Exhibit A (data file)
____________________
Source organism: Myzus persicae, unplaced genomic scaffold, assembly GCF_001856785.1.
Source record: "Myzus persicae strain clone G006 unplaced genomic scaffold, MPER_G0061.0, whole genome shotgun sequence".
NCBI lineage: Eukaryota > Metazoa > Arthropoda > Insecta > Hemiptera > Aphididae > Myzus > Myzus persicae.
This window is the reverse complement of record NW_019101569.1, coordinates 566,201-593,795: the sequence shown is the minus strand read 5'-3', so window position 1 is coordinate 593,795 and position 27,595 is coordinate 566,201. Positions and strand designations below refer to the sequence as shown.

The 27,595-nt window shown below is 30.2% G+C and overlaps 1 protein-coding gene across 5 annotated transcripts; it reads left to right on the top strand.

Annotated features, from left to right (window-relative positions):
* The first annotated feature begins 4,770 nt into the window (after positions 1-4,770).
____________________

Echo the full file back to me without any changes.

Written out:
Source organism: Myzus persicae, unplaced genomic scaffold, assembly GCF_001856785.1.
Source record: "Myzus persicae strain clone G006 unplaced genomic scaffold, MPER_G0061.0, whole genome shotgun sequence".
NCBI lineage: Eukaryota > Metazoa > Arthropoda > Insecta > Hemiptera > Aphididae > Myzus > Myzus persicae.
This window is the reverse complement of record NW_019101569.1, coordinates 566,201-593,795: the sequence shown is the minus strand read 5'-3', so window position 1 is coordinate 593,795 and position 27,595 is coordinate 566,201. Positions and strand designations below refer to the sequence as shown.

The 27,595-nt window shown below is 30.2% G+C and overlaps 1 protein-coding gene across 5 annotated transcripts; it reads left to right on the top strand.

Annotated features, from left to right (window-relative positions):
* The first annotated feature begins 4,770 nt into the window (after positions 1-4,770).